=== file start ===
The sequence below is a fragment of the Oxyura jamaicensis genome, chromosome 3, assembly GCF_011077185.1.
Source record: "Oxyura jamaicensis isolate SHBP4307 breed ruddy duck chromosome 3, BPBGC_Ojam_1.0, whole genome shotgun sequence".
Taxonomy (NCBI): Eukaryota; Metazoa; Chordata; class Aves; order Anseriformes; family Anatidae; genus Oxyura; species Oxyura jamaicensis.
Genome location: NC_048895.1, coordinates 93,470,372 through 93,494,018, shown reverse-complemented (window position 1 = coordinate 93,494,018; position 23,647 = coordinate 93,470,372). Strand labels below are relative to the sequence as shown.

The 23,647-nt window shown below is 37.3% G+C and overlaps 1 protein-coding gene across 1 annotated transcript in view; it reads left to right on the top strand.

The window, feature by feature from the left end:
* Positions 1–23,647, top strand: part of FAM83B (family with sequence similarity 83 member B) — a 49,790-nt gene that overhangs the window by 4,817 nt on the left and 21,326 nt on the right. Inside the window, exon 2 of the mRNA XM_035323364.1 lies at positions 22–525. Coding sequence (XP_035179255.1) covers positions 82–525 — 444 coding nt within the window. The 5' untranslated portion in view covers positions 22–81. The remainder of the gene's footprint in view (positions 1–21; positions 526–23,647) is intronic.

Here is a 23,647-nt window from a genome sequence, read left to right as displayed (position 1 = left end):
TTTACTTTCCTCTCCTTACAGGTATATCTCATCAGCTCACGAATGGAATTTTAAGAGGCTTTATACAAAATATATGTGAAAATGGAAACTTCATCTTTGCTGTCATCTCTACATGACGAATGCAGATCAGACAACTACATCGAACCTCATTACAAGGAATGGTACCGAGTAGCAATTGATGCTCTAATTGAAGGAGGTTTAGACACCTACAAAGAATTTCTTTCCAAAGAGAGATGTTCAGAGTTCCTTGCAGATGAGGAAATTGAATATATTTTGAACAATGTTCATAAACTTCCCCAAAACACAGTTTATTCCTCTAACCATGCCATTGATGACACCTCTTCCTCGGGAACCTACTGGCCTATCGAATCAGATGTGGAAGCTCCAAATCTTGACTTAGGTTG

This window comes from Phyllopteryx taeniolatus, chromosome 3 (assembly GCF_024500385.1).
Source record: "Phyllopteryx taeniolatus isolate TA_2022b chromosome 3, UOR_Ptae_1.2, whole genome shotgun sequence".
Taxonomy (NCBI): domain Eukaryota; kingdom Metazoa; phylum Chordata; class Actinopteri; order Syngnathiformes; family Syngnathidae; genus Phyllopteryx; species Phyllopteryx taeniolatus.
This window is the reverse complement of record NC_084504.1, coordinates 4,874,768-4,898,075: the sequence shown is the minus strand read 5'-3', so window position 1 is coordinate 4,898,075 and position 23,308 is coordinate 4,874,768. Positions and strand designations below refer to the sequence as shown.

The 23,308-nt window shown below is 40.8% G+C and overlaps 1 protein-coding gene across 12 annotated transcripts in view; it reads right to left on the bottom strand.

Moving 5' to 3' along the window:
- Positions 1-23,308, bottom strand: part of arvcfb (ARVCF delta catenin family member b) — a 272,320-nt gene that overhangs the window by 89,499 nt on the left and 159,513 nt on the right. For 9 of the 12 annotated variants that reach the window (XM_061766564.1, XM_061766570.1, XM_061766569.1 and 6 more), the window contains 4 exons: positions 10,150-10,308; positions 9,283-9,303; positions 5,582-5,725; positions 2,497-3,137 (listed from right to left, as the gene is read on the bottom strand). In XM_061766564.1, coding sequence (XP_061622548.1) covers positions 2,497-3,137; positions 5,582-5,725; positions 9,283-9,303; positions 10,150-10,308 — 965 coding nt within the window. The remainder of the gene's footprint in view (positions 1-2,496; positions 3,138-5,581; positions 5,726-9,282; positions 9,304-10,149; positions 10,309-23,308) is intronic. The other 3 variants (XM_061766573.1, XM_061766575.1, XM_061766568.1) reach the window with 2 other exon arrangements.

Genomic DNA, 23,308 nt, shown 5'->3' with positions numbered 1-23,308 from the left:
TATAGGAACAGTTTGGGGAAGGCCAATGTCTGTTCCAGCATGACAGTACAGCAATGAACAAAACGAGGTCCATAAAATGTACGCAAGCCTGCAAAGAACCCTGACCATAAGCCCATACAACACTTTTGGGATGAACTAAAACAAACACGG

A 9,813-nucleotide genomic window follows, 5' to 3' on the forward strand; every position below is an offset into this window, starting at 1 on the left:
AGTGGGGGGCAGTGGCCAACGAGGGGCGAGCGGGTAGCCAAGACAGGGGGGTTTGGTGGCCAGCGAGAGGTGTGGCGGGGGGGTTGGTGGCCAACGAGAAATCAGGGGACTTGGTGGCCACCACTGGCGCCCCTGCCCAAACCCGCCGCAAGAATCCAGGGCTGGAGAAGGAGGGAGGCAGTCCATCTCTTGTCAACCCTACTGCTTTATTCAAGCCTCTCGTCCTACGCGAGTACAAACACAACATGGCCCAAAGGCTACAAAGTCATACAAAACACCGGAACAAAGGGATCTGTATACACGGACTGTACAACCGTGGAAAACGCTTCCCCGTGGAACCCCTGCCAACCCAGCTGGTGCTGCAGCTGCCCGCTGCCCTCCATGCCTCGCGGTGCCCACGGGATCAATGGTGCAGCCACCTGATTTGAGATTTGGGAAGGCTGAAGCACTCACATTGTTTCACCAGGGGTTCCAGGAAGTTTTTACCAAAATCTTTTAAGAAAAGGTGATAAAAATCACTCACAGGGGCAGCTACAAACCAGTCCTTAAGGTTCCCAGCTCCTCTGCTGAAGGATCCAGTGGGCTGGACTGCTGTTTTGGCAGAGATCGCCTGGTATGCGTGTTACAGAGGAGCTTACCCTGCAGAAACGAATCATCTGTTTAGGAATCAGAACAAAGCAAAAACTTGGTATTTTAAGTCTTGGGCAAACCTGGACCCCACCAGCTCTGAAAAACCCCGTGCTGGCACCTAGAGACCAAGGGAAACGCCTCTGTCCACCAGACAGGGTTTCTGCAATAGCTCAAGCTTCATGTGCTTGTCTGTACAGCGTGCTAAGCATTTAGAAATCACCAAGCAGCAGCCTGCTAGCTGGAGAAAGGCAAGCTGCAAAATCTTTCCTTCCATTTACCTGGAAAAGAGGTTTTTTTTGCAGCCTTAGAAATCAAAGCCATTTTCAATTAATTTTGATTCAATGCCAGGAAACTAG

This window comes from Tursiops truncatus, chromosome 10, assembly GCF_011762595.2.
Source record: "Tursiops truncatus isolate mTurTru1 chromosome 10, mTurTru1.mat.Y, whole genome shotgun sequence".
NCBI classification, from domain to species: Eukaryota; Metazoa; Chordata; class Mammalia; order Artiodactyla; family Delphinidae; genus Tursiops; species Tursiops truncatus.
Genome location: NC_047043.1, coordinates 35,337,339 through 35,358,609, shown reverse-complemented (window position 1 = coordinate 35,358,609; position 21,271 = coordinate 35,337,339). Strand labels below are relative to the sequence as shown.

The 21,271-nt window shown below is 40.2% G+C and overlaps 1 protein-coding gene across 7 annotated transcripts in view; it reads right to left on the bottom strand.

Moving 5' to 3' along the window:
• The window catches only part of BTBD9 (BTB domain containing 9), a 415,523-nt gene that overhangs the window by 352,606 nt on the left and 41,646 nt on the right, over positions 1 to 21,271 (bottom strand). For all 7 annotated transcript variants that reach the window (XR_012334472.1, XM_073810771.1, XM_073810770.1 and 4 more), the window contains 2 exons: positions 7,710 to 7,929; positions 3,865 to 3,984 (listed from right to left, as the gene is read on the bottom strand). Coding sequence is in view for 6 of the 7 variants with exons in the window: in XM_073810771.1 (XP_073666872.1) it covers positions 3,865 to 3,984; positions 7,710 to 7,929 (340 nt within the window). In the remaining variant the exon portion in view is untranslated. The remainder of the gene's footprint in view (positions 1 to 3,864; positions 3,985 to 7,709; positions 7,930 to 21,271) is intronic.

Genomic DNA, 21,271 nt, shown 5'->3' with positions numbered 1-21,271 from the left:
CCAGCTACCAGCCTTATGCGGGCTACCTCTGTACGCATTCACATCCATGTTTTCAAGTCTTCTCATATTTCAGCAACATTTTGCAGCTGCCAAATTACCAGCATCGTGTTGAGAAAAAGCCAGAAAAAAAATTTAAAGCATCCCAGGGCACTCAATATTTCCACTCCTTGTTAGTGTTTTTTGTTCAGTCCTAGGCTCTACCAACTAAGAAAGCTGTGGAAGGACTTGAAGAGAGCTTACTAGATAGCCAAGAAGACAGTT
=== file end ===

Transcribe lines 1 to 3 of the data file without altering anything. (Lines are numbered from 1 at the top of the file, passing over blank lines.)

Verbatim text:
The sequence below is a fragment of the Oxyura jamaicensis genome, chromosome 3, assembly GCF_011077185.1.
Source record: "Oxyura jamaicensis isolate SHBP4307 breed ruddy duck chromosome 3, BPBGC_Ojam_1.0, whole genome shotgun sequence".
Taxonomy (NCBI): Eukaryota; Metazoa; Chordata; class Aves; order Anseriformes; family Anatidae; genus Oxyura; species Oxyura jamaicensis.